Some have also suggested that it was an image that was carefully painted on the cloth.

Is that possible?

More information as an update

Important: There is no evidence to support the charge that this image was painted on the cloth.

In fact the evidence points the opposite way.

The image is only lightly adhered to the fabric and is not soaked into the fabric as would be expected if it were painted on the cloth.

The image is so fragile that it could easily be erased and lost by careless treatment. It is clearly not a painting.

So the claim of skeptics that it was painted on does not hold water.

In order to substantiate that explanation you would have to imagine an artist who lived maybe 1900 years ago, going about creating this as a hoax while avoiding the evidence that paint would have left.  He would not have been able to see what he was leaving on the fabric as its image is so very faint.

And so the really big question is how could he create this negative image that he could not even see, and if it started out as a painting then why not make it more recognizable to observers and thus increase its notice and veneration by the faithful? .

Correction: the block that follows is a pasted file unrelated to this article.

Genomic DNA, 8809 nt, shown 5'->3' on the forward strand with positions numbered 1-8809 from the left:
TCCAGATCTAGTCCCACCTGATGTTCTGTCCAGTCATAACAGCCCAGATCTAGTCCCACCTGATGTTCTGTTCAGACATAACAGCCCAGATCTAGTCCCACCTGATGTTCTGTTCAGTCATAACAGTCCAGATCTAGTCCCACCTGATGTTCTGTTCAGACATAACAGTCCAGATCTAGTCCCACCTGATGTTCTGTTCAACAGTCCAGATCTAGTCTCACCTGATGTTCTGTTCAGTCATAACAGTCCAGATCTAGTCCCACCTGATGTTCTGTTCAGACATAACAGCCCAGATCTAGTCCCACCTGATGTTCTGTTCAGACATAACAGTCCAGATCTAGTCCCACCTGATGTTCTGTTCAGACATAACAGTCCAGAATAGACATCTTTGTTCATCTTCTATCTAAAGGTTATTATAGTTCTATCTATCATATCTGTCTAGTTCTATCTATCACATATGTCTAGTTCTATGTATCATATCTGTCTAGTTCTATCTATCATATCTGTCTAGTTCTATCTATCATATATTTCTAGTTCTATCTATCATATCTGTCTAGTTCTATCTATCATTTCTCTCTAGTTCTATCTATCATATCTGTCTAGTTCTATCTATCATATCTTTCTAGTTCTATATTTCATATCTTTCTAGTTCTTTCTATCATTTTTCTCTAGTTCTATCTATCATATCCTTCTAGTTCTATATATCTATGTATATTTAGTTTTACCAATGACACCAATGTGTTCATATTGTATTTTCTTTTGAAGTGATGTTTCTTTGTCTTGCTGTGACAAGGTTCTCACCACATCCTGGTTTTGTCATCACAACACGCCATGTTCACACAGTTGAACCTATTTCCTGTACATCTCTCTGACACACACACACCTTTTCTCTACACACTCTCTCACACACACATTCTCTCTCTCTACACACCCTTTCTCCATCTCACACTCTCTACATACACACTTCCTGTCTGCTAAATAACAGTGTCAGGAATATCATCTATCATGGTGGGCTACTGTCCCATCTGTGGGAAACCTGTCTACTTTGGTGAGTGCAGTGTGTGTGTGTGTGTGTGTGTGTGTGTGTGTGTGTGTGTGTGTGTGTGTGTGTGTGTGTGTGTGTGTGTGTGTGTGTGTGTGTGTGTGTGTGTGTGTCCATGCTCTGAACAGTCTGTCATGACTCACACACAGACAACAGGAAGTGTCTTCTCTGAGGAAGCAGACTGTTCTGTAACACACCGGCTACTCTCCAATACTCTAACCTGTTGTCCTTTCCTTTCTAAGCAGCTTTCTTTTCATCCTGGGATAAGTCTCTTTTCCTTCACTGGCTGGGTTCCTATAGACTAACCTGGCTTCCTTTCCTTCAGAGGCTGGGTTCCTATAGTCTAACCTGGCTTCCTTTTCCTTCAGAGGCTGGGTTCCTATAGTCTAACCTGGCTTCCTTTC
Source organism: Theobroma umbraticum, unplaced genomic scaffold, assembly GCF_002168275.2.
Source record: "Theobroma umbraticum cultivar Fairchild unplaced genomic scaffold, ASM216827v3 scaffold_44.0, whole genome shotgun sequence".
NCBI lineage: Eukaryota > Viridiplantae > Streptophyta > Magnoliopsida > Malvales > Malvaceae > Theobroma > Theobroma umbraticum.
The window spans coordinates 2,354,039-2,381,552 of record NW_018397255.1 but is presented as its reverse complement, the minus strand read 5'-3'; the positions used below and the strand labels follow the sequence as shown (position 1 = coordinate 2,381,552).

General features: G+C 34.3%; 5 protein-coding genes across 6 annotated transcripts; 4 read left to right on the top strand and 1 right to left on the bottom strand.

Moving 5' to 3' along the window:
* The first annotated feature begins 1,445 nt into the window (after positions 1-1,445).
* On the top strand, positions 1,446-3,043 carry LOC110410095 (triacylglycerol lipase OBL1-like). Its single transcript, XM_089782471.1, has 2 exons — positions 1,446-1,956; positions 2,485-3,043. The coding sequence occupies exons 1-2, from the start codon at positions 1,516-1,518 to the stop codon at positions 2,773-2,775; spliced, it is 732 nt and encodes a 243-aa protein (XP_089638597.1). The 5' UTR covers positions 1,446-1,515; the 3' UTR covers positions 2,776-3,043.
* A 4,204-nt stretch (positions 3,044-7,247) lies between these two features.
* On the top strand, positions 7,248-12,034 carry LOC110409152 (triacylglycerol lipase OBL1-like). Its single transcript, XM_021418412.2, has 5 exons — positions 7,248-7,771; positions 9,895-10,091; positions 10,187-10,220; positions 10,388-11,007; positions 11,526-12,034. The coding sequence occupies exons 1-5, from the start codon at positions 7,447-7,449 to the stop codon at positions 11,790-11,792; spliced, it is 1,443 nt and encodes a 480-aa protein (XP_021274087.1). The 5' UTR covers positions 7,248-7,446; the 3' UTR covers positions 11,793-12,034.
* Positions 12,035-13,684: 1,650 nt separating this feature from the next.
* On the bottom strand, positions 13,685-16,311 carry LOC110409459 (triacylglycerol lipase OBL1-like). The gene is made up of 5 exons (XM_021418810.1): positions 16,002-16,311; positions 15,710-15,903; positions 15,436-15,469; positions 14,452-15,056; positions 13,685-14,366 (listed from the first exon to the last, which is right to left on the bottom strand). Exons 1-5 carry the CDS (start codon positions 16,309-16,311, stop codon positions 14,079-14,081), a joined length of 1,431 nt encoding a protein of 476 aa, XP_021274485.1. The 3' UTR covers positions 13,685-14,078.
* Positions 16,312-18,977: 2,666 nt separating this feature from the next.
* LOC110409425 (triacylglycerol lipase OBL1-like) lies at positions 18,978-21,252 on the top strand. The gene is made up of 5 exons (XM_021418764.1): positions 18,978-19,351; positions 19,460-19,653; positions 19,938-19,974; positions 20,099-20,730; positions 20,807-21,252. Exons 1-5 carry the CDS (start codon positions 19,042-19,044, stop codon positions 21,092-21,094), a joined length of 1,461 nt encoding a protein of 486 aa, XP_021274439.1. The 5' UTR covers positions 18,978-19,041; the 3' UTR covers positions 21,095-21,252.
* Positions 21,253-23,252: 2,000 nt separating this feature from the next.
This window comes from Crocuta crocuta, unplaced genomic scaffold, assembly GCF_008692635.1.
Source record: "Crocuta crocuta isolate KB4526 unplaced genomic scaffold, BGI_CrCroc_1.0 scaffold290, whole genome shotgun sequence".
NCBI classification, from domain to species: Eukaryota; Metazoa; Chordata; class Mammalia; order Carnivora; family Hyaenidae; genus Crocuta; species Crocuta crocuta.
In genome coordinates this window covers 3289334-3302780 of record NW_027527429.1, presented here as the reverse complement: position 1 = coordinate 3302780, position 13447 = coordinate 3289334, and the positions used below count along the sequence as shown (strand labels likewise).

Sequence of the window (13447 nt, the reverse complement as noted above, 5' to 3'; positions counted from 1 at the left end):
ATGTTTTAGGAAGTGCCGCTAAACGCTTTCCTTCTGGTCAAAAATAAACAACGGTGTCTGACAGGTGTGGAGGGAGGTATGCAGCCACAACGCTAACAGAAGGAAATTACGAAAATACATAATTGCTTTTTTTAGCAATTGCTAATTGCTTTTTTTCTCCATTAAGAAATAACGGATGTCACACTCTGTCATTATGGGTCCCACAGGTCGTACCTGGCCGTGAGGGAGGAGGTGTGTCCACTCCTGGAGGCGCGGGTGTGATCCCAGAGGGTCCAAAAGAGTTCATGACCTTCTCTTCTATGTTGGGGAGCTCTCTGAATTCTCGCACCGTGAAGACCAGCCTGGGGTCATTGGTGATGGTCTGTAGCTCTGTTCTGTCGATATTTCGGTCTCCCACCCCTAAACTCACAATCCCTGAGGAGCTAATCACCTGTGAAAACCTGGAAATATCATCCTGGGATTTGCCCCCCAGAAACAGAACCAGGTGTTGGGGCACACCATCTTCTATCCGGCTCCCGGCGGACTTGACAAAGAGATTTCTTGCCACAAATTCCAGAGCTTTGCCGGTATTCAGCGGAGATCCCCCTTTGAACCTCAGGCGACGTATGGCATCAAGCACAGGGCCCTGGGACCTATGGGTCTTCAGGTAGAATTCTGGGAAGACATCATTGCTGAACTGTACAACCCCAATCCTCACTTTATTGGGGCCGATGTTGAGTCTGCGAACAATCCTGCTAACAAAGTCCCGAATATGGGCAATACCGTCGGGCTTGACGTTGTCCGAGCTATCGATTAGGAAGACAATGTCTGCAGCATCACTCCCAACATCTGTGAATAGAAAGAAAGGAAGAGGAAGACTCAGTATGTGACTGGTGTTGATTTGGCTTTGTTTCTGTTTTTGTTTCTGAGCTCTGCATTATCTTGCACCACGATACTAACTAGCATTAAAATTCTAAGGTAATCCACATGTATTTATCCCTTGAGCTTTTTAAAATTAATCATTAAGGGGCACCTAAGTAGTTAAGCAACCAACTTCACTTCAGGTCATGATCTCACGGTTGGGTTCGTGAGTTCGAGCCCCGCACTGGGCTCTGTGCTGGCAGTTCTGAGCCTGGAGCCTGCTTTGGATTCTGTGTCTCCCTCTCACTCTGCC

There would be no reason in a pre photographic era to make the image  faint and indistinguishable.

So the really big question then is, how then did the faint image on the shroud  come about if it is really sort of a photograph of Jesus in death?

One thought is: Consider the nature of the resurrection of Jesus and what that must have looked like to an observer.

Imagine that you were there sitting by the body when this occurred.

In a split second, a blinding flash of light as bright as the sun occurred. The shroud enclosed body, passed through the fabric of the death shroud that then slowly collapsed and was later found lying intact.

Perhaps a moment of intense radiation and light?

If the resurrection is a fact and it was a clearly supernatural event, then this explanation would make sense.

A heat induced impression such as this of that incredible moment could well have burned into the fabric the image we are now able to see, through the modern magic of photography.

Makes sense to me.

Look at this image and make up your own mind now that you have learned some of the facts.

Not so crazy sounding now as you may have thought when I introduced this subject here is it?

At my    page you can find all of the special articles I have been writing to keep my friends up to speed on all things holy land related. Please consider liking my page. Also please consider actually accompanying me on one of our 2014 departures for the Holy Land.